What Are Alphanumeric Characters? The Meaning of Alphanumeric & Some Common Examples of Alphanumeric Code

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Alphanumeric indicates that something is composed of both letters and numbers. So, with this in mind, all 26 letters in the English alphabet and the numbers 0 through 9 are considered alphanumeric characters. Additionally, conventional symbols, mathematical symbols, and punctuation marks — like @, #, and ! — are also used in alphanumeric codes.

What Does Alphanumeric Mean?

According to Merriam-Webster, alphanumeric is an adjective that combines the words “alphabetical” and “numeric.” As mentioned above, the word “alphanumeric” can encompass the Roman numerals 0 through 9 as well as the letters A through Z — both uppercase and lowercase. Often, alphanumeric codes include various symbols, such as @, #, and $, but it’s important to note that punctuation and mathematical symbols are considered non-alphanumeric characters.

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Using alphanumeric language is essential when working with machines. For example, computer programmers use alphanumeric characters in the American Standard Code for Information Interchange (ASCII). Moreover, the English language also naturally sorts words in an alphanumeric sequence. That is, when you sort a list of words alphabetically, you may notice that a word with a number or a percentage would be the first on said list, even if there are words that begin with the letter “a.”

Alphanumeric Characters

Still not sure what qualifies as alphanumeric characters — or what’s often encompassed in alphanumeric codes? Here’s the full list of alphanumeric characters:

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Alphabetic Characters:

  • A, B, C, D, E, F, G, H, I, J, K, L, M, N, O, P, Q, R, S, T, U, V, W, X, Y, Z.


  • @ (“at” sign)
  • $ (dollar sign)
  • # (pound sign)

Special Characters:

  • & (ampersand)
  • * (asterisk)
  • { } (braces)
  • [ ] (brackets)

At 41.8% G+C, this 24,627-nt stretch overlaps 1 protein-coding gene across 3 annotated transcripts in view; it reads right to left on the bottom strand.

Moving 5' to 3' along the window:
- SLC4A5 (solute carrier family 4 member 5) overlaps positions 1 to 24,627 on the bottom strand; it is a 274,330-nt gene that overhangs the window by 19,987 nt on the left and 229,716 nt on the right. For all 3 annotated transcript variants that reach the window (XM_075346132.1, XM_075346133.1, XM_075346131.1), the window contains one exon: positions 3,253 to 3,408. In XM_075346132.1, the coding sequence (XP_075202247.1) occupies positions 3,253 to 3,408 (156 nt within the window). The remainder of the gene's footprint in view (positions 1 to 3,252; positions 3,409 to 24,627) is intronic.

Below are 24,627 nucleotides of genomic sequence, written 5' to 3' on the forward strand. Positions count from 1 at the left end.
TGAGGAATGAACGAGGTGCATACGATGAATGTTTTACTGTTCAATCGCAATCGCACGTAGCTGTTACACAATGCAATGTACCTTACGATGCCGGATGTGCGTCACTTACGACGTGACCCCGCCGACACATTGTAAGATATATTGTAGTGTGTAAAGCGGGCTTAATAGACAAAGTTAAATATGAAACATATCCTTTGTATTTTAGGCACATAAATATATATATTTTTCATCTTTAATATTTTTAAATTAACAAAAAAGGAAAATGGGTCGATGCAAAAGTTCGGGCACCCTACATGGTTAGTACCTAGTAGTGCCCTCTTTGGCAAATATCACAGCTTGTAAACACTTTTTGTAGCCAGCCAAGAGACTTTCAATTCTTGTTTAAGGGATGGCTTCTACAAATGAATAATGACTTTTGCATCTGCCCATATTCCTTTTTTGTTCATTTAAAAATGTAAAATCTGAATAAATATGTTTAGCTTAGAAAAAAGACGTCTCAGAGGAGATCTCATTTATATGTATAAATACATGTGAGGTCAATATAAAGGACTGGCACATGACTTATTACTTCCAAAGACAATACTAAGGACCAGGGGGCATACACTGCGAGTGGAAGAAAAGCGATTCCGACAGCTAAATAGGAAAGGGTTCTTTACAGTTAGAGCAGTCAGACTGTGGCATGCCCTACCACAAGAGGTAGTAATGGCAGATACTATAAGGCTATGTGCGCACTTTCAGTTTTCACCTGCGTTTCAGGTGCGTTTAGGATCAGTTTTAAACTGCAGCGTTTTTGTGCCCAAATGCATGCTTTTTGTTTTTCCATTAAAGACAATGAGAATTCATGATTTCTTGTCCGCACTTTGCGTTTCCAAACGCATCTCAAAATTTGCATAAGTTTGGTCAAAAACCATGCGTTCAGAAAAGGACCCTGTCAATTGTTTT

• , (comma)
  • = (equal sign)
  • – (hyphen)
  • () (parenthesis)
  • . (period)
  • + (plus sign)
  • ; (semicolon)
  • ‘ (apostrophe, or single quotation mark)
  • / (slash)

On a keyboard, alphanumeric keys are typically placed across five rows — at the top, there’s often a numeric row, while the rows below feature letters from the alphabet. Finally, a functional row of keys sits below, or, at times, to the edges of the keyboard, and includes keys such as the space bar or the CTRL, ALT, and FN keys.

Most likely, you’ve come across websites or account sign-ins that require passwords made of alphanumeric characters. Often, a strategic alphanumeric combination can enhance one’s protection when it comes to cybersecurity concerns. Moreover, you can use alphanumeric characters to create file names — though, often, some symbols, such as the slash (/) or question mark (?), aren’t allowable in file names and other functions.

Alphanumeric Examples

The best way illustrate alphanumeric characters and codes? Looking at how they’re used in everyday life. As mentioned above, alphanumeric passwords are better, security-wise. Using just lowercase letters for a six-character password, for example, allows a hacker to more easily figure out your password. Moreover, most people who lean into lowercase letters-only passwords also use common words, making their passwords even easier to guess. With this in mind, using alphanumeric passwords can decrease the odds of your account being hacked.

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Alphanumeric characters are also frequently used in central processing units (CPUs) as a form of communication. You’ll often see programmers communicate using just numbers, but, in truth, each number represents a letter. This “language” is referred to as binary code, wherein a different series of the digits “0” and “1” represent a specific alphanumeric character. For example, “A” in binary code is written out as 01000001.